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J Obstet Gynaecol Can. 2013 Apr;35(4):362-9.

The fetal safety of fluoxetine: a systematic review and meta-analysis.

Author information

  • 1The Motherisk Program, Department of Paediatrics, The Hospital for Sick Children, University of Toronto, Toronto ON.

Erratum in

  • J Obstet Gynaecol Can. 2013 Aug;35(8):691.


in English, French


Fluoxetine is the selective serotonin reuptake inhibitor (SSRI) with the longest clinical use. Published reports regarding its fetal safety are contradictory. We aimed to establish the fetal safety of the drug.


We performed a systematic review of the literature, searching PubMed, Medline, and Embase from inception to August 31, 2012, for cohort and case-control studies in which women were exposed to fluoxetine during the first trimester and compared outcomes with those of unexposed control subjects.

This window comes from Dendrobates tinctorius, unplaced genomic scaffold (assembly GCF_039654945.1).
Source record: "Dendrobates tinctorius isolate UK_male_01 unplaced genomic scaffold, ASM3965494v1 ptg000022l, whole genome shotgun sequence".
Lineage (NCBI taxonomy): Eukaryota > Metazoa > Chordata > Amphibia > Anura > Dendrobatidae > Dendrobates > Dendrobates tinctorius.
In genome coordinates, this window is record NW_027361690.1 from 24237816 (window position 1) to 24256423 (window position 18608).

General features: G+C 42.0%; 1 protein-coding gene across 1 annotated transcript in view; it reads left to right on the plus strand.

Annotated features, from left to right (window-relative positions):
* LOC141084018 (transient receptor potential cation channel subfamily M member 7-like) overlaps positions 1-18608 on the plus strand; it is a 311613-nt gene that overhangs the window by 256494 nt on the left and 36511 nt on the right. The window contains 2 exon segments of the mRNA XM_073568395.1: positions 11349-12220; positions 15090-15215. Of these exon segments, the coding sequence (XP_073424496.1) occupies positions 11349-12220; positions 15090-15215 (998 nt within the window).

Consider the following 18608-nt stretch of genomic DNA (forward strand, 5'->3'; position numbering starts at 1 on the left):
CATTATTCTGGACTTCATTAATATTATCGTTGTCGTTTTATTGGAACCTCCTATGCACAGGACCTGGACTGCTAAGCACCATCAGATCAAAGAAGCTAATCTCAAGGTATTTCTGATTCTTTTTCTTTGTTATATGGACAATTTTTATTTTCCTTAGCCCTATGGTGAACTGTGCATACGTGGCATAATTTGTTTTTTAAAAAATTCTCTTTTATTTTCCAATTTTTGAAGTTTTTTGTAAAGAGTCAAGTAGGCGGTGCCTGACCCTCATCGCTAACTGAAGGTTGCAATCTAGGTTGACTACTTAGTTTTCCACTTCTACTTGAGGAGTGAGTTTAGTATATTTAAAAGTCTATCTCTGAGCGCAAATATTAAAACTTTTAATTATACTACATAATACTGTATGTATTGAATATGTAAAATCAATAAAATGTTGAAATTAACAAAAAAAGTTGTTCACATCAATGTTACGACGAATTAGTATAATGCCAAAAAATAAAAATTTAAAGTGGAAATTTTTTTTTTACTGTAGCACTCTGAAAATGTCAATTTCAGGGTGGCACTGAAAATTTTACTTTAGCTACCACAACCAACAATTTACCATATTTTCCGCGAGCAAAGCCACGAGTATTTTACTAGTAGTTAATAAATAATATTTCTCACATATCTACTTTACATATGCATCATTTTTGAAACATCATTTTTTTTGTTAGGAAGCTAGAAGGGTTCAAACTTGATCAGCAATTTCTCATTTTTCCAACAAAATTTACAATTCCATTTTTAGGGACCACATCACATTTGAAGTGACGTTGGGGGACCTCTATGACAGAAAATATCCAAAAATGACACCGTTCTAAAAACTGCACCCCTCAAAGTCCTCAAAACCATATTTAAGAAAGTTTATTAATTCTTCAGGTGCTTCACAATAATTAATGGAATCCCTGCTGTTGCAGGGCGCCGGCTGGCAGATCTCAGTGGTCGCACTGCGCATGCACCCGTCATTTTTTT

Twenty-one studies met the inclusion criteria. The odds ratio for major malformations associated with maternal fluoxetine use in cohort studies was 1.12 (95% CI 0.98 to 1.28). The studies included were homogeneous. Fifteen cohort studies evaluated cardiac malformations and yielded an overall odds ratio of 1.6 (95% CI 1.31 to 1.95). These studies also were homogeneous. In contrast, two case-control studies assessing cardiac malformations yielded a combined odds ratio of 0.63 (95% CI 0.39 to 1.03).


The apparent increased risk of fetal cardiac malformations associated with maternal use of fluoxetine has recently been shown also in depressed women who deferred SSRI therapy in pregnancy, and therefore most probably reflects an ascertainment bias. Overall, women who are treated with fluoxetine during the first trimester of pregnancy do not appear to have an increased risk of major fetal malformations.


SSRIs; fluoxetine; malformations; meta-analysis; pregnancy; selective serotonin reuptake inhibitor

[PubMed - indexed for MEDLINE]
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